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Saturday, 29 February 2020

Necessity of a Starter For D.C. Motor

Necessity of a Starter For D.C. Motor :


In any D.C. Motor, the back e.m.f. when the armature is stationary is equal to zero. The result is the motor ohmic resistance has to oppose the applied voltage. Since the resistance of the armature circuit is low, high amount of current is drawn from the supply to oppose the applied voltage without a starter, The magnitude of this current may exceed several times the rated current damaging the motor itself. Hence, to protect the armature, extra resistance is added in the armature circuit limiting the armature current to its rated value and is gradually decreased as back develops. To satisfy this condition extra variable resistance is connected in the armature circuit in a starter. A starter basically consists of resistance in series to the armature circuit such that it can be varied in steps and as the speed develops, for every step the back e.m.f. develops and the value of armature current is controlled.

Starter for D.C. Shunt Motor :

The back e.m.f. equation for a d.c. shunt motor is

Eb = V — laRa or K1ΦN = V — laRa

At the time of starting, the speed (N) is equal to zero and therefore, the back e.m.f. is also zero.
i.e., 0 = V-IaRa or V=IaRa

In other words, the total drop in the armature circuit which is equal to laRa has to oppose the applied voltage (V). Then at this condition, the armature current is equal to

Ia = V/Ra
Method of Connecting Extra Resistance in Armature Circuit in a Starter
Since the armature resistance is very small of the order or 0.2 to 0.5Ω and the applied voltage is large, of the order of 200V to 250V, a very large current is drawn by the armature. This current will be several times the normal rated current and will damage the armature itself by short circuiting the coils. If on the other hand a resistance is added as shown in Fig, in the armature circuit, the current can be limited to its rated value.

Ia = V/(Ra + Rextra)

The extra resistance connected in the armature circuit should be such that its value should decrease by manual set-up as the back e.m.f. picks up. In other words, as the back e.m.f. picks up, the value of the extra resistance should be cut-off proportionately.

Starter for D.C. Series Motors :

In the case of d.c. series motor, when the armature is stationary, the back e.m.f. is zero. Under such circumstances, the applied voltage across the motor is opposed by the ohmic resistance of the circuit. i.e., Eb = V - Ia (Ra + Rse )

When the armature is stationary Eb = 0, then

V = Ia(Ra + Rse)
or Ia = V/(Ra + Rse)

The resistances of series field and armature put together are very low of the order of 0.2 to 1 Ω and the voltage applied varies between 200V to 250V. As such the current drawn by the armature when the shaft is stationary is several times higher than the normal rated current which is enough to damage the motor. As such a starter which can limit the starting current is required even in the case of d.c. series motor.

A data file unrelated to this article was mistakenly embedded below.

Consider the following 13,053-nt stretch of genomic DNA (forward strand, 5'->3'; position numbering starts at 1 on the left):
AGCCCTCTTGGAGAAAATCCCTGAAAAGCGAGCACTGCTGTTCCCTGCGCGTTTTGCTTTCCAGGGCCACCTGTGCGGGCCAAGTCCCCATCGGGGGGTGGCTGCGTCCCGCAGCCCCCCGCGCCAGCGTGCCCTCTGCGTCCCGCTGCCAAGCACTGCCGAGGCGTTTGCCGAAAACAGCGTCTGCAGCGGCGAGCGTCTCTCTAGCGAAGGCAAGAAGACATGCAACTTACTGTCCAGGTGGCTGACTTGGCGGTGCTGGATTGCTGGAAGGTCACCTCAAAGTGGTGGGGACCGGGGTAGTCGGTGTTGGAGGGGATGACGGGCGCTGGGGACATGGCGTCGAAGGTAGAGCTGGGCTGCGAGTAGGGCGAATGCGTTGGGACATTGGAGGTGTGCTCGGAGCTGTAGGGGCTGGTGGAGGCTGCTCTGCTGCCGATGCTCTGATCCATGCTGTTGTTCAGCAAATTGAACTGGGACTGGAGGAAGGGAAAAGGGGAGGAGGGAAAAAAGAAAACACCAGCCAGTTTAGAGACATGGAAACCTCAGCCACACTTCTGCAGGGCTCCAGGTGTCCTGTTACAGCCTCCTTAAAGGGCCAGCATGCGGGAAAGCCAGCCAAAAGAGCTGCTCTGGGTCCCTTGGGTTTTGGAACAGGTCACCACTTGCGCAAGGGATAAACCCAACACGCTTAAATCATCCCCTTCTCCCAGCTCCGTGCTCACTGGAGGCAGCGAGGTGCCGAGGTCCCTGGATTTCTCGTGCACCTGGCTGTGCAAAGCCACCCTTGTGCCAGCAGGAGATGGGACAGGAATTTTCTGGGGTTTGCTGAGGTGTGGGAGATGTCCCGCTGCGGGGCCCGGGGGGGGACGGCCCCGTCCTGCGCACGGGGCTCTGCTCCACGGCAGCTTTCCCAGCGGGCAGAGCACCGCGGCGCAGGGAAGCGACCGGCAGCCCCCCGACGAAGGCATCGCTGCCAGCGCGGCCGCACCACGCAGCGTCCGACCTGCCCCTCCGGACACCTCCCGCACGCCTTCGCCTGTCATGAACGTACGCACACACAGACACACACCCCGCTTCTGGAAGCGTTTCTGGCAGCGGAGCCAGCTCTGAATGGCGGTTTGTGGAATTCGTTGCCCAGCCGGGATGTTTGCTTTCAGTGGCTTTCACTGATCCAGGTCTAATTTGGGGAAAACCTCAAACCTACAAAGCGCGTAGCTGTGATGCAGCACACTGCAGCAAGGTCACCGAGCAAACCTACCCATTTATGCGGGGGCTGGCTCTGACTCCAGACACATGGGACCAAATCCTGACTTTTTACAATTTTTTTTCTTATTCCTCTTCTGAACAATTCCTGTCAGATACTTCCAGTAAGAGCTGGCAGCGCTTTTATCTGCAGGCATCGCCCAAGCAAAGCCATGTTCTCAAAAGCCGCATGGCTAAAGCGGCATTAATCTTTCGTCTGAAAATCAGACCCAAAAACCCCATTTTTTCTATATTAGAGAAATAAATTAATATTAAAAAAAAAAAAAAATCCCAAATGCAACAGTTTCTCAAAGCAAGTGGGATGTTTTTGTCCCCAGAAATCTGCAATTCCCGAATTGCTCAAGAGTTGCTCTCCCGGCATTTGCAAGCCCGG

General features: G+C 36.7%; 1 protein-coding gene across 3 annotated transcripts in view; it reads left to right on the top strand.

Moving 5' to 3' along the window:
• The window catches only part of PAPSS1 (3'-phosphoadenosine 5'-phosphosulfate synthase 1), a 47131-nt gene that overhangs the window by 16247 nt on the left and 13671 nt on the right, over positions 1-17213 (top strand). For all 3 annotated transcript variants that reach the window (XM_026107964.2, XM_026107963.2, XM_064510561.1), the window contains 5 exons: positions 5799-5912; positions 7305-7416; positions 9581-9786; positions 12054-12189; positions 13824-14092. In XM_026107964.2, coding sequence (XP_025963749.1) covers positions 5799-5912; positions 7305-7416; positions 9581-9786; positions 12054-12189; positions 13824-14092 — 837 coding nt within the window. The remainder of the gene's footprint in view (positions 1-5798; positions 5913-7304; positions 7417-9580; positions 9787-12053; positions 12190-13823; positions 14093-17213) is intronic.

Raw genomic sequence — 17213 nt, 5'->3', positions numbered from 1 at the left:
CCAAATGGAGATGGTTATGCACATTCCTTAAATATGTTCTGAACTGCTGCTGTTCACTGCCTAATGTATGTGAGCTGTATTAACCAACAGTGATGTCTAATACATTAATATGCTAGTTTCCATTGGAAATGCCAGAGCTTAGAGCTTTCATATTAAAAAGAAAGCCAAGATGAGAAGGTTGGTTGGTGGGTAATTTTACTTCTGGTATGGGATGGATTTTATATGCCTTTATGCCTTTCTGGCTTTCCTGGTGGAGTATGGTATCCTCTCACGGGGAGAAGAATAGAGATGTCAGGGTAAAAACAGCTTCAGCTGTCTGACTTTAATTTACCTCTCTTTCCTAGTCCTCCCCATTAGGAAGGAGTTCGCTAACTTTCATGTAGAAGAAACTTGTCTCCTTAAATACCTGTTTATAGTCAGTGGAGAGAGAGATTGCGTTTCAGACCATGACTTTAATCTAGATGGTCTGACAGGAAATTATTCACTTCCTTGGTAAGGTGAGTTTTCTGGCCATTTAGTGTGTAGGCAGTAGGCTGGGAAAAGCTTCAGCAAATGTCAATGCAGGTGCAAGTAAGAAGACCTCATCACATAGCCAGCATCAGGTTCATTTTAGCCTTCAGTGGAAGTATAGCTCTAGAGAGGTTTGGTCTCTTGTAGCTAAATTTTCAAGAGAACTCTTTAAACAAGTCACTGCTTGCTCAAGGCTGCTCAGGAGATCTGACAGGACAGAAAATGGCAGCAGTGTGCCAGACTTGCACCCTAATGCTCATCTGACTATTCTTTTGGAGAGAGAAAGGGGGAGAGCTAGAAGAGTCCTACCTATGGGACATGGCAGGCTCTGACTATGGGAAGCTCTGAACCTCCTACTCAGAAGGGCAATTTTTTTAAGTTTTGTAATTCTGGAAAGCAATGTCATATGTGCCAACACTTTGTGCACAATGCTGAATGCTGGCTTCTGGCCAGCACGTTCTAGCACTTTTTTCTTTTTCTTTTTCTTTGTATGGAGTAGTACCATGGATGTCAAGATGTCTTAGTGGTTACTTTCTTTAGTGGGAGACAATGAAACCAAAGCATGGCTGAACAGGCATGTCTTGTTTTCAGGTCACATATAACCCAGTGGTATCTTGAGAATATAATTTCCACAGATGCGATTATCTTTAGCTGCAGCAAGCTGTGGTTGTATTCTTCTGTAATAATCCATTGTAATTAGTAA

The construction of a d.c. series motor starter is similar to that of d.c. shunt motor. In this case also the starting resistance is pre-calculated and is inserted in series to the field and armature circuit. It is gradually cut as the motor picks up speed. Holding coil with protective resistance acts as no voltage release. When the load on the motor decreases beyond a critical value, the current in the holding coil also decrease with the load. The result is instability in holding due to decreased magnetic strength. When the spring tension is more than the magnetic strength, the handle is pulled back to the OFF position with the help of the spring. The schematic diagram of d.c. series starter is shown in Fig.

In the case of d.c. series motors used for electric cranes etc., it is necessary to reverse the direction of rotation. In such cases a drum type of starter is used.

Basic circuit diagram of reversible starter is shown in Fig. The regulating lever consists of three pieces separated by strips of insulation. The outside parts form the electrical connections and the middle one is insulated from them. By moving the regulating lever, resistance can be cut in and out of the motor circuit. Reversing is obtained by moving the lever in the opposite direction. Such an arrangement is employed where d.c. series motors are used as in the case of cranes, hoists and street cars etc, for adjustable speed service in connection with the operation of the machine tools, a drum controller is preferred. It is called, controller because in addition to accelerating the motor to its normal speed, it provides the means for reversing the direction of motor.
Basic Diagram for Reversible Drum Controller for DC Series Motor



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